Op/Ed

Letter to the editor: Why our town meetings matter

Another Town Meeting Day has come and gone, accompanied by not only praise for a tradition handed down over multiple generations, but also questions about the viability and future of an institution which some would say has outlived its usefulness. My town of Salisbury is like many who have, in the past decade or so, moved to the Australian ballot to decide budget and town office items. Our town meeting is informational only. 

Attendance has sharply declined, though that is also true for towns who have held on to the traditional floor vote. The argument for moving to Australian ballot is that more citizens are able to vote and participate in the decision-making process. I would argue that town meeting is more than just voting on budget items. It is one of the foundations of the strong sense of community that Vermont is known for, and a place to practice some skills of democracy — civil debate, compromise, collective problem-solving — that are sorely missing in our public discourse today.

The first Vermont town meeting I attended is a vivid and inspiring memory. Living in North Carolina in the mid-1970s, a recent graduate of UVM, I was back to visit friends living in Stockbridge. That snowy March day I walked into a standing-room-only crowd in the large common room of Stockbridge Elementary School. The smell of wet wool, barn boots, and warming casseroles was in the air. Loggers, farmers, professionals, mothers with infants, young and old, with Town Reports in hand, were engaged in lively, respectful debate. Amendments were offered to motions, and then amended again. Questions were asked and opinions shared. The air was electric with meaning and purpose. 

A community of folks, brought together not by common interest but by common geography, was considering the course they would travel together, over the short term and the long term. The meeting broke for the welcome potluck meal, where discussion continued, whether over articles in the warrant or catching up after the long winter. This was followed by the work of the afternoon meeting. The experience of that day left me energized and exhilarated, with a deeper understanding of the ability of town meeting to not only decide questions of importance to a community, but also to connect, create and help to build that community.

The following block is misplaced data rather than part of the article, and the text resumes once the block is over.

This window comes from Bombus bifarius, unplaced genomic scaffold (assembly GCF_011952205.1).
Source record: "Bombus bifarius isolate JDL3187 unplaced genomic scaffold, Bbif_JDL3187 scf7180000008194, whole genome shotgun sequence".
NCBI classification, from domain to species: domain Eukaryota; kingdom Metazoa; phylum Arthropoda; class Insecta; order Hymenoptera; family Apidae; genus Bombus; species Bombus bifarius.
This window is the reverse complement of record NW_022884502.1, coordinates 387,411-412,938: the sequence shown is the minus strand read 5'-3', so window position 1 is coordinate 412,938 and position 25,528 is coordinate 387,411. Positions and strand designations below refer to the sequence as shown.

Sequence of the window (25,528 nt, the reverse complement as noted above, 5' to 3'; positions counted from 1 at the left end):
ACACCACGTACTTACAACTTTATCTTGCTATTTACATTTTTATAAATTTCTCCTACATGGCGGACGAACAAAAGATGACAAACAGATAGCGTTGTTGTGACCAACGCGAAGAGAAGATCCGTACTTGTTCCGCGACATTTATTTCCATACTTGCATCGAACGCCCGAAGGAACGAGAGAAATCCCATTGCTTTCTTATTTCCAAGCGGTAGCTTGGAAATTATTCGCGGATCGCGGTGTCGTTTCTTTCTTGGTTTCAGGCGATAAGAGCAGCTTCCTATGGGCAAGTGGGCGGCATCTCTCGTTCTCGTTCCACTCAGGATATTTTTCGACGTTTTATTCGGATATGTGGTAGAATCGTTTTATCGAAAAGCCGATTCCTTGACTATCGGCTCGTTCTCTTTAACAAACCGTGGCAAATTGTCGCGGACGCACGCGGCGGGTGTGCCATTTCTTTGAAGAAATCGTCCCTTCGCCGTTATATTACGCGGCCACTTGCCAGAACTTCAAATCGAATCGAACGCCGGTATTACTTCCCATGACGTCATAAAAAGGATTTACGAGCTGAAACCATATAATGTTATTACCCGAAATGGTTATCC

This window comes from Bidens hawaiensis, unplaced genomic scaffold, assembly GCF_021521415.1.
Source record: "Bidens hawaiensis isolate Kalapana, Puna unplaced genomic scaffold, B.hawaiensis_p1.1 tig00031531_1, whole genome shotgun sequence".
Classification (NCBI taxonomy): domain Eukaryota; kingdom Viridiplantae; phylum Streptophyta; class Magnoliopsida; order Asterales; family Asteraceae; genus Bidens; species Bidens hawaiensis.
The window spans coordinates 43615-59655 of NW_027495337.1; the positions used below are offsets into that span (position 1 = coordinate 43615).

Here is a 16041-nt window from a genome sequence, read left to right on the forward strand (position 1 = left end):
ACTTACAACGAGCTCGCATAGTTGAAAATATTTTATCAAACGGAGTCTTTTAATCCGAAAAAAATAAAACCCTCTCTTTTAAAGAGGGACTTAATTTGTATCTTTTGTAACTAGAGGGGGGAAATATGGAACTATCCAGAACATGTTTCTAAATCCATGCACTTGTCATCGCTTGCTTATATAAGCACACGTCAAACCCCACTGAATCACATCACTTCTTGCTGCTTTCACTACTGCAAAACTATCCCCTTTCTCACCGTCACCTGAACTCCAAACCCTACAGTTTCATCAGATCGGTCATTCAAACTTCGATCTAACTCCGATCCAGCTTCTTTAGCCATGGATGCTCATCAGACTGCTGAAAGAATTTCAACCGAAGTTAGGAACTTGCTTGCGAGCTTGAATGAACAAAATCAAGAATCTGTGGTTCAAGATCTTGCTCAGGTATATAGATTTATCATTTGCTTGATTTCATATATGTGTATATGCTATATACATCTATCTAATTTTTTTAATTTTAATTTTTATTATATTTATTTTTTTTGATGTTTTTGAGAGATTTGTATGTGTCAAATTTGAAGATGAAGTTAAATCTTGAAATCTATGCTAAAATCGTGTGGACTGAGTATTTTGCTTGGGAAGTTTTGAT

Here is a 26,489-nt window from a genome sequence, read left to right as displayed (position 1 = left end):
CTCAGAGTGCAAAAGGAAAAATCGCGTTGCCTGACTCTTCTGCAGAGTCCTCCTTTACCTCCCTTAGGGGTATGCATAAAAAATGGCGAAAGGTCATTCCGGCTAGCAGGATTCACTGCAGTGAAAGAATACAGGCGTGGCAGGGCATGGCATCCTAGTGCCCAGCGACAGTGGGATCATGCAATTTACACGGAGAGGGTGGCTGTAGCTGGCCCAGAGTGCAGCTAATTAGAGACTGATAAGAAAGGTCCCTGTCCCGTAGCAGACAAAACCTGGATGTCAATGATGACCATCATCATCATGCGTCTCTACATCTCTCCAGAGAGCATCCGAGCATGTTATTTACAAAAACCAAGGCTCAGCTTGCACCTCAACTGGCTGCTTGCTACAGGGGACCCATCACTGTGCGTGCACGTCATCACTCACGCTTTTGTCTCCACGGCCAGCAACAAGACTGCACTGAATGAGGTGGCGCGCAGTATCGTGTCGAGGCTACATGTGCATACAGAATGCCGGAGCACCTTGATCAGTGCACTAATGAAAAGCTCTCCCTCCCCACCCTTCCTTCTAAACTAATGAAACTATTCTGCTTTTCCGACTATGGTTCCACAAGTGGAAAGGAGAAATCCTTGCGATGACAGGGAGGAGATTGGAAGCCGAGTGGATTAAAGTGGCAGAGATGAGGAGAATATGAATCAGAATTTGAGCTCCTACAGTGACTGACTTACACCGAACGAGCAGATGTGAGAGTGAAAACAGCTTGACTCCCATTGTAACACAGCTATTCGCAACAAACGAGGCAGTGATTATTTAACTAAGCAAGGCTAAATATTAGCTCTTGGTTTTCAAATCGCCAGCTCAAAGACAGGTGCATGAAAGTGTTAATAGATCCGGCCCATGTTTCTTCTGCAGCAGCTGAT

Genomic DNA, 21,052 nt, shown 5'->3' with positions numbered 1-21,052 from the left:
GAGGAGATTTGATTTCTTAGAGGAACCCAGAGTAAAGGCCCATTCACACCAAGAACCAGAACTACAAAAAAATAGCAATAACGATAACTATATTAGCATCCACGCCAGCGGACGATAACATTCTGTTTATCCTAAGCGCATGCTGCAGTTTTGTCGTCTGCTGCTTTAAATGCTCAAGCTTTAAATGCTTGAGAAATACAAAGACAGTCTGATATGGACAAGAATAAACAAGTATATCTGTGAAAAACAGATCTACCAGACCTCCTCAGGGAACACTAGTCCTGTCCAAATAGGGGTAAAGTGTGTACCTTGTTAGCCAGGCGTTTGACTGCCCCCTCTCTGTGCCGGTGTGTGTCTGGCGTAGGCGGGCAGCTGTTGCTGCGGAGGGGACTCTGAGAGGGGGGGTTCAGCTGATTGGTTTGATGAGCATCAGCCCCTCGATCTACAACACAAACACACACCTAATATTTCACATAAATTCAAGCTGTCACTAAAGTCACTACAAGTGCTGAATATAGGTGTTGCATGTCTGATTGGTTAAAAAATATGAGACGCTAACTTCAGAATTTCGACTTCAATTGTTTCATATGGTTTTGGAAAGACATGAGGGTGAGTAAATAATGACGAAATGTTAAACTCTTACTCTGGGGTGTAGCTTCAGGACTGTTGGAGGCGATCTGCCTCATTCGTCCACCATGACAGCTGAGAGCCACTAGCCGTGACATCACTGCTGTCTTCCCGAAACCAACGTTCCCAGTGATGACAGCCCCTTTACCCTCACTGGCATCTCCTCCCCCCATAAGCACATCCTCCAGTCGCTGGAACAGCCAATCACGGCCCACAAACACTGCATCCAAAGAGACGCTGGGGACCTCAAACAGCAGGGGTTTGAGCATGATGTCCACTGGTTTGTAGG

Community is built when people do meaningful work together, whether it’s deciding on a new snowplow or charting the educational course of their children. Community is built through discussion and debate, which can sometimes be uncomfortable, but teaches the value of disagreeing respectfully and civilly. Community is built when people learn to offer suggestions, listen to other ideas, and then make choices or compromises. Community is created when people get to know each other through working together for the common good. Community is when, working together, citizens learn about each other, their differing viewpoints, needs, strengths and failings, their humanity. 

Needless to say, the town meeting is often a work in process and can be uncomfortable — I have attended town meetings that involved raised voices and harsh words, frustration and confusion. But democracy is always a work in progress, often messy, and as we have observed on a national scale in recent years, can be very difficult and frustrating. In our modern life, we are often looking for that which is easy and convenient, and town meeting is not always easy and convenient, but the institution is worth retaining and fortifying for all the lessons and practice it offers as we seek to “do democracy.”

Why not establish a Town Meeting Holiday (or even a half day)? Let the workday world have the remaining days … one day a year dedicated to democratic decision-making and community building seems little enough to ask to support self-government. 

Salisbury’s informational meeting offered childcare for several years, and towns should work to make sure that meetings are held in accessible locations. We can also prioritize adult participation. Too often we are quick to tout our rights as citizens of this country, but too often the responsibilities that sustain those rights, such as civic involvement and voting, receive less attention. We can teach students early the value and importance of civic engagement and those citizen responsibilities. (A recent piece on Vermont Public described a mock town meeting held at the Woodbury School, conducted by the Town Moderator and Town Clerk, where students had two articles to debate and decide … a grand idea!)

Town meeting attendance and participation is fading in a number of towns, for a number of reasons. If we lose town meeting, then the distinctive sense of community that makes Vermont a special place to live will also fade. It is my hope that we can work together to reclaim an institution that has served Vermonters well for hundreds of years and give town meeting, and civic engagement, the priority and support needed so it can continue to serve us, as individuals and communities and the democracy we are striving to create and live in long into the future.

Heidi Willis

Salisbury

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